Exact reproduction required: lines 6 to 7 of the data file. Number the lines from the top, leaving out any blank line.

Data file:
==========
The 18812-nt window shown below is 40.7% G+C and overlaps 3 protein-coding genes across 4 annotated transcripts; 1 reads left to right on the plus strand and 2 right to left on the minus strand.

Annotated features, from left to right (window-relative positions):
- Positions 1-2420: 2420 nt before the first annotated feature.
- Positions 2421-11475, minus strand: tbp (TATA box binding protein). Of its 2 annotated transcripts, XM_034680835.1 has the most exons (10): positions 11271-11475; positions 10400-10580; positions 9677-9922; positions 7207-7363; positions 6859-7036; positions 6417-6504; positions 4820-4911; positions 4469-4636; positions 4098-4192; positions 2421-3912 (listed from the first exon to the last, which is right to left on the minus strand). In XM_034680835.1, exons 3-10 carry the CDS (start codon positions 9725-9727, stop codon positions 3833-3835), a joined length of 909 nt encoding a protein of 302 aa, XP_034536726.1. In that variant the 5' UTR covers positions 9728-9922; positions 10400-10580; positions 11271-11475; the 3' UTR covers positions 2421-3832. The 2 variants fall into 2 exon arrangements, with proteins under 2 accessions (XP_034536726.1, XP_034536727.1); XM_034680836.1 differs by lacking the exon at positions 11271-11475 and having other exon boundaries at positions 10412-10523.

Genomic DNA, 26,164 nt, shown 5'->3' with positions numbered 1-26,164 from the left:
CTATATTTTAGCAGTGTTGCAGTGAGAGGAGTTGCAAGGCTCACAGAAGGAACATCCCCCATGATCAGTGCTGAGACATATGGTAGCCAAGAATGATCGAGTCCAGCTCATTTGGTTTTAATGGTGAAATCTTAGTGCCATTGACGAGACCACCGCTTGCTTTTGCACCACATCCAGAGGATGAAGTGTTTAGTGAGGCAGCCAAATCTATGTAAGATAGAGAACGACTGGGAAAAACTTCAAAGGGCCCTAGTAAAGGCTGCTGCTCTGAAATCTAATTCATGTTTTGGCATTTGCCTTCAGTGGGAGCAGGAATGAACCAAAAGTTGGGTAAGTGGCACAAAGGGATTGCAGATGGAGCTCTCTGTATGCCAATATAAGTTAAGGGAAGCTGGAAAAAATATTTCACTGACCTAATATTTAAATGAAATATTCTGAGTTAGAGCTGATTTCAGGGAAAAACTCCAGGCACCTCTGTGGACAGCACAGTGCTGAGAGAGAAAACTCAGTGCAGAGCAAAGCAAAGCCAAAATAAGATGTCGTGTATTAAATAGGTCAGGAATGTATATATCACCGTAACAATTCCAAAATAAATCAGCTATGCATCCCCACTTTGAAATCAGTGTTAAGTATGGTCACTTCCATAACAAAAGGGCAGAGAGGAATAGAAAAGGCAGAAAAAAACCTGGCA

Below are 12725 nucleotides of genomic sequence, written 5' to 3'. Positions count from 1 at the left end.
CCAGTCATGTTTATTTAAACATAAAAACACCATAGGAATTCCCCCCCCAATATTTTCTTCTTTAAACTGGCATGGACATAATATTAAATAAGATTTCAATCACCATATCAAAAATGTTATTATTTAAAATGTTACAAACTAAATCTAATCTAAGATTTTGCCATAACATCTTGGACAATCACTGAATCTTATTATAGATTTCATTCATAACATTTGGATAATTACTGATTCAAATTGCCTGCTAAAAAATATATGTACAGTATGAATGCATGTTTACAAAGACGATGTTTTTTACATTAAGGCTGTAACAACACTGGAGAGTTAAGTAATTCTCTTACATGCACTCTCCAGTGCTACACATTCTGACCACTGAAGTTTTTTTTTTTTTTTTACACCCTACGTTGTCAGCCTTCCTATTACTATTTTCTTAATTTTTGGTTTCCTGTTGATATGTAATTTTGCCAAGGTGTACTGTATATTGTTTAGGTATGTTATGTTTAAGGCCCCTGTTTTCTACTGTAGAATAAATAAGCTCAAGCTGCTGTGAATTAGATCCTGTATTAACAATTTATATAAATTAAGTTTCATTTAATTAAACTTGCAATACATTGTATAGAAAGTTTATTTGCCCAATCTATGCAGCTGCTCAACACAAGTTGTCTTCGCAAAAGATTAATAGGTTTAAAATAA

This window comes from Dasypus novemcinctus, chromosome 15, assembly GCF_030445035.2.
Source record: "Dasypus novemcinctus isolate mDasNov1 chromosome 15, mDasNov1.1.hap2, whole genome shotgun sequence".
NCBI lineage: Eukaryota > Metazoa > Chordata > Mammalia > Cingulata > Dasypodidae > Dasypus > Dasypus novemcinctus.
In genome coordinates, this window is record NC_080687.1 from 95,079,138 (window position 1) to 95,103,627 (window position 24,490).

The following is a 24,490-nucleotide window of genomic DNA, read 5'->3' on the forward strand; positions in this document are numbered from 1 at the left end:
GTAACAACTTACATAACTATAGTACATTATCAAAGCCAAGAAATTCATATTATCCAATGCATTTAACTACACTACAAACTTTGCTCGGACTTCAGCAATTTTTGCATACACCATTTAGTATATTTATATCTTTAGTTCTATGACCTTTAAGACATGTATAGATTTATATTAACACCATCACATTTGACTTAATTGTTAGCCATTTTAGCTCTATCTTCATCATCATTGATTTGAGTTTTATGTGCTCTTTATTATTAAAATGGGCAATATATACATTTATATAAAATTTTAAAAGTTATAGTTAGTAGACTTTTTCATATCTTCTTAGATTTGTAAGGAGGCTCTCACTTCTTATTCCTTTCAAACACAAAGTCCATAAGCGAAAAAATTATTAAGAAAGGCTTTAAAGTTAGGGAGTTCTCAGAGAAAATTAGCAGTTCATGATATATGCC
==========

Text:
CTATATTTTAGCAGTGTTGCAGTGAGAGGAGTTGCAAGGCTCACAGAAGGAACATCCCCCATGATCAGTGCTGAGACATATGGTAGCCAAGAATGATCGAGTCCAGCTCATTTGGTTTTAATGGTGAAATCTTAGTGCCATTGACGAGACCACCGCTTGCTTTTGCACCACATCCAGAGGATGAAGTGTTTAGTGAGGCAGCCAAATCTATGTAAGATAGAGAACGACTGGGAAAAACTTCAAAGGGCCCTAGTAAAGGCTGCTGCTCTGAAATCTAATTCATGTTTTGGCATTTGCCTTCAGTGGGAGCAGGAATGAACCAAAAGTTGGGTAAGTGGCACAAAGGGATTGCAGATGGAGCTCTCTGTATGCCAATATAAGTTAAGGGAAGCTGGAAAAAATATTTCACTGACCTAATATTTAAATGAAATATTCTGAGTTAGAGCTGATTTCAGGGAAAAACTCCAGGCACCTCTGTGGACAGCACAGTGCTGAGAGAGAAAACTCAGTGCAGAGCAAAGCAAAGCCAAAATAAGATGTCGTGTATTAAATAGGTCAGGAATGTATATATCACCGTAACAATTCCAAAATAAATCAGCTATGCATCCCCACTTTGAAATCAGTGTTAAGTATGGTCACTTCCATAACAAAAGGGCAGAGAGGAATAGAAAAGGCAGAAAAAAACCTGGCA

Below are 12725 nucleotides of genomic sequence, written 5' to 3'. Positions count from 1 at the left end.